We are renting a car and driving to Slovakia Thursday, driving back Sunday.
8 9 hours each way; half that time is on 2-lane mountain roads getting out of Bosnia. Once into Croatia it’s autobahn. Couldn’t get tickets; standby only. Couldn’t be late either going or coming back.
In the meantime I found this, from 2001:
We showed up and grandfather (starý otec or just otec...pronounced oh-chetz) was asleep, so first we only surprised grandmother. I don't think she shows much drama anyway, so it was hard to gauge her shock level at seeing us show up at her door. But we helped her with drying the dishes and dumping outside the dirty dishwater (major old school, heat the water on the stove and then dump it outside-gotta love it!). And as I came inside, there was otec standing at the top of the stairs (this is a short flight of about three stairs that go down to the kitchen). He looks at me (I'm assuming he didn't see Miriam and grandmother walk by just a few seconds before me) with this look of shock and I say, "Ahoy!" And he goes "You're a miracle!" It is hard to describe the subtle sensitivities of otec's humor but suffice it to say that it was very, very funny. Soon we were sitting again in the kitchen with both otec and grandmother, and he was asking us, "Are you on your way to heaven?" Again there was a subtle element of humor to his comment, but at the same time he had a point (or two). He is old, finds it very hard to breathe an increasing majority of the time; he gets fluid in his lungs and has to take a diuretic medication every day to prevent them from completely filling up and suffocating...however this is apparently the way which his body will finally fail him, and the apparent imminence of this event is the reason for our visit this fall. Indeed, he said "It is so great for us to see each other again while we are still alive." (Remember I'm writing all this from Miriam's translations to me on the fly, so you have to imagine him speaking in Slovak to us.) So he's asking us "Are you on your way to heaven," I think, partly because he is old and thinks about death a lot himself, and because of our surprise thinks maybe it really is just a miracle that we're appearing in his kitchen. However he's much more lucid than that. He had a more powerful message to deliver. He says that the Bible says that it is harder for a camel to pass through the eye of a needle than a rich man to gain the kingdom of heaven. He said that it is good that we came to Slovakia because it will be easier now for us to get to heaven now that we're with the poor people, so to speak... He told us this joke about two priests in Slovakia. One was named Hlinka and the other Tiso. Hlinka died somewhat earlier than Tiso. He arrived at the gates of heaven, and was denied entry. As he stood there at the gates of heaven wondering what to do, a dirty beggar came to the gates. He knocked at the gates and they asked, "Who's there?" The beggar said, "A beggar," and they let him right in. A next begger came before the gate. Before he went inside, however, priest Hlinka told him, "You can't go into heaven in those clothes! Here, we'll exchange clothes," and proceeded to switch his nice clothes for the beggar's rags. Hlinka knocked once more at the gates. From inside came, "Who's there?" He said, "A beggar," and they let him right in. As soon as he got inside, Hlinka looked frantically for a telephone. As soon as he found one, he called down to Bratislava to his friend Tiso and said, "Make sure no-one in Slovakia has any money--only beggars get into heaven!"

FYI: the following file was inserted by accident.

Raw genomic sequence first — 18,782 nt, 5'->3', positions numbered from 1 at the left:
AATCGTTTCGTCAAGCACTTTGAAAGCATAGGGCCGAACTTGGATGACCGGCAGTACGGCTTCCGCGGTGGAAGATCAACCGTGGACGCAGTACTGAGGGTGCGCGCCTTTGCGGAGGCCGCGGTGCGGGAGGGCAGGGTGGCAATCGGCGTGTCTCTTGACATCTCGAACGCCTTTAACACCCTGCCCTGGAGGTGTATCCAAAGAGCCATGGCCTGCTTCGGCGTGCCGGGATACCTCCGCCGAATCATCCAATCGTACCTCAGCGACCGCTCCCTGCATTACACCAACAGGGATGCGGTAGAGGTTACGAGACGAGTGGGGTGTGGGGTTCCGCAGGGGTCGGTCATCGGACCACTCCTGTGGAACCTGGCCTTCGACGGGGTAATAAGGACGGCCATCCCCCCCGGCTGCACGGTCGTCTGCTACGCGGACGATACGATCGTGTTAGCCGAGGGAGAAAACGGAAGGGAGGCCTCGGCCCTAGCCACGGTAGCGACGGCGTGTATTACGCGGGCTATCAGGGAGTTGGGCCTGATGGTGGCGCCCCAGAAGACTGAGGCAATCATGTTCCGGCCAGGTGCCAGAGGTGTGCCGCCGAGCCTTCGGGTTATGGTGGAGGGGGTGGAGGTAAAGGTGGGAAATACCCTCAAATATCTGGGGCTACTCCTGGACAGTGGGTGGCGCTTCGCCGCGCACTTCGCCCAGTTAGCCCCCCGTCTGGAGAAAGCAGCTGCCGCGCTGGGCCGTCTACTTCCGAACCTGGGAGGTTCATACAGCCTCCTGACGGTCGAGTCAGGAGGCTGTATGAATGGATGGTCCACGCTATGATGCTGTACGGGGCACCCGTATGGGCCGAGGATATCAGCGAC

from here. (remember all images on that page are © not creative commons.)
Mostly I’m happy that otec is with the One that he has so pursued for his entire life. But part of me is angry at God for putting us, finally, so close, and then taking him from us. We were looking forward to more time there, eating, drinking, talking, listening, laughing.
Mostly I’m mad at myself for not asking more questions, for not listening more intently, for not grasping each moment last spent with him.